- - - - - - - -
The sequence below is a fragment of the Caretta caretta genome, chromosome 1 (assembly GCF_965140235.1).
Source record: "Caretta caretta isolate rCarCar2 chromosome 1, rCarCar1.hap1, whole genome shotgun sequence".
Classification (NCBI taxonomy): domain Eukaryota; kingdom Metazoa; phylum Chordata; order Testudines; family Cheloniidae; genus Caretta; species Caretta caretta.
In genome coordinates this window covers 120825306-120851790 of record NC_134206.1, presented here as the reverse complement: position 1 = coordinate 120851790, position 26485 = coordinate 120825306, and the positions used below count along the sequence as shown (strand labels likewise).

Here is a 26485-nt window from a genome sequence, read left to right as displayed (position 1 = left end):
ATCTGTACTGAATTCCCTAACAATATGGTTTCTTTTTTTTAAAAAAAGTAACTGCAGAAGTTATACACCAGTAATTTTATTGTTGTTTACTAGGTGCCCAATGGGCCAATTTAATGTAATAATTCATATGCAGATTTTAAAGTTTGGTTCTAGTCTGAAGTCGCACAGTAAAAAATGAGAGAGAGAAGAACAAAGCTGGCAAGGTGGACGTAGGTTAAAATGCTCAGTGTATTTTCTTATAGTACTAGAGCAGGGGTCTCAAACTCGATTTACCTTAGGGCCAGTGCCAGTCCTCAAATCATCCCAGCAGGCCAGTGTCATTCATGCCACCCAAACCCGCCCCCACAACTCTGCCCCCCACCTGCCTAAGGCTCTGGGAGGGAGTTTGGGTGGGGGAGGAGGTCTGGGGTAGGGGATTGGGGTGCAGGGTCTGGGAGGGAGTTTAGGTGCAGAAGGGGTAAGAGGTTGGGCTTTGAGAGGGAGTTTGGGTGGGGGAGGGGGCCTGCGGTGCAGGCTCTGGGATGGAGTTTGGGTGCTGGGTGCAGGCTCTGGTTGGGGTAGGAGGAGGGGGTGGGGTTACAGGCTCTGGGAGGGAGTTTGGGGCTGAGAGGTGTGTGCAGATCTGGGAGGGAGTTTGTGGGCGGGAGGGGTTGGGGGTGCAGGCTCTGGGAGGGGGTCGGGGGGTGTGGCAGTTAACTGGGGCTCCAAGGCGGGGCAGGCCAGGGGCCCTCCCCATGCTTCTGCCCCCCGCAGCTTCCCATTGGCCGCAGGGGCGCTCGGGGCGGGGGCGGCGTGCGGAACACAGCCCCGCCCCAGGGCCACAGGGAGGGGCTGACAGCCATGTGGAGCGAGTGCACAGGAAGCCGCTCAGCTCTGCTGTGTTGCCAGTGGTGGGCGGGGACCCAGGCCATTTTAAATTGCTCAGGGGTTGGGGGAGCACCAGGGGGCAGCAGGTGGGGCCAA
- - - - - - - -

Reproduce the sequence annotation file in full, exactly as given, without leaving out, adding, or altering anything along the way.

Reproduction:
The sequence below is a fragment of the Caretta caretta genome, chromosome 1 (assembly GCF_965140235.1).
Source record: "Caretta caretta isolate rCarCar2 chromosome 1, rCarCar1.hap1, whole genome shotgun sequence".
Classification (NCBI taxonomy): domain Eukaryota; kingdom Metazoa; phylum Chordata; order Testudines; family Cheloniidae; genus Caretta; species Caretta caretta.
In genome coordinates this window covers 120825306-120851790 of record NC_134206.1, presented here as the reverse complement: position 1 = coordinate 120851790, position 26485 = coordinate 120825306, and the positions used below count along the sequence as shown (strand labels likewise).

Here is a 26485-nt window from a genome sequence, read left to right as displayed (position 1 = left end):
ATCTGTACTGAATTCCCTAACAATATGGTTTCTTTTTTTTAAAAAAAGTAACTGCAGAAGTTATACACCAGTAATTTTATTGTTGTTTACTAGGTGCCCAATGGGCCAATTTAATGTAATAATTCATATGCAGATTTTAAAGTTTGGTTCTAGTCTGAAGTCGCACAGTAAAAAATGAGAGAGAGAAGAACAAAGCTGGCAAGGTGGACGTAGGTTAAAATGCTCAGTGTATTTTCTTATAGTACTAGAGCAGGGGTCTCAAACTCGATTTACCTTAGGGCCAGTGCCAGTCCTCAAATCATCCCAGCAGGCCAGTGTCATTCATGCCACCCAAACCCGCCCCCACAACTCTGCCCCCCACCTGCCTAAGGCTCTGGGAGGGAGTTTGGGTGGGGGAGGAGGTCTGGGGTAGGGGATTGGGGTGCAGGGTCTGGGAGGGAGTTTAGGTGCAGAAGGGGTAAGAGGTTGGGCTTTGAGAGGGAGTTTGGGTGGGGGAGGGGGCCTGCGGTGCAGGCTCTGGGATGGAGTTTGGGTGCTGGGTGCAGGCTCTGGTTGGGGTAGGAGGAGGGGGTGGGGTTACAGGCTCTGGGAGGGAGTTTGGGGCTGAGAGGTGTGTGCAGATCTGGGAGGGAGTTTGTGGGCGGGAGGGGTTGGGGGTGCAGGCTCTGGGAGGGGGTCGGGGGGTGTGGCAGTTAACTGGGGCTCCAAGGCGGGGCAGGCCAGGGGCCCTCCCCATGCTTCTGCCCCCCGCAGCTTCCCATTGGCCGCAGGGGCGCTCGGGGCGGGGGCGGCGTGCGGAACACAGCCCCGCCCCAGGGCCACAGGGAGGGGCTGACAGCCATGTGGAGCGAGTGCACAGGAAGCCGCTCAGCTCTGCTGTGTTGCCAGTGGTGGGCGGGGACCCAGGCCATTTTAAATTGCTCAGGGGTTGGGGGAGCACCAGGGGGCAGCAGGTGGGGCCAA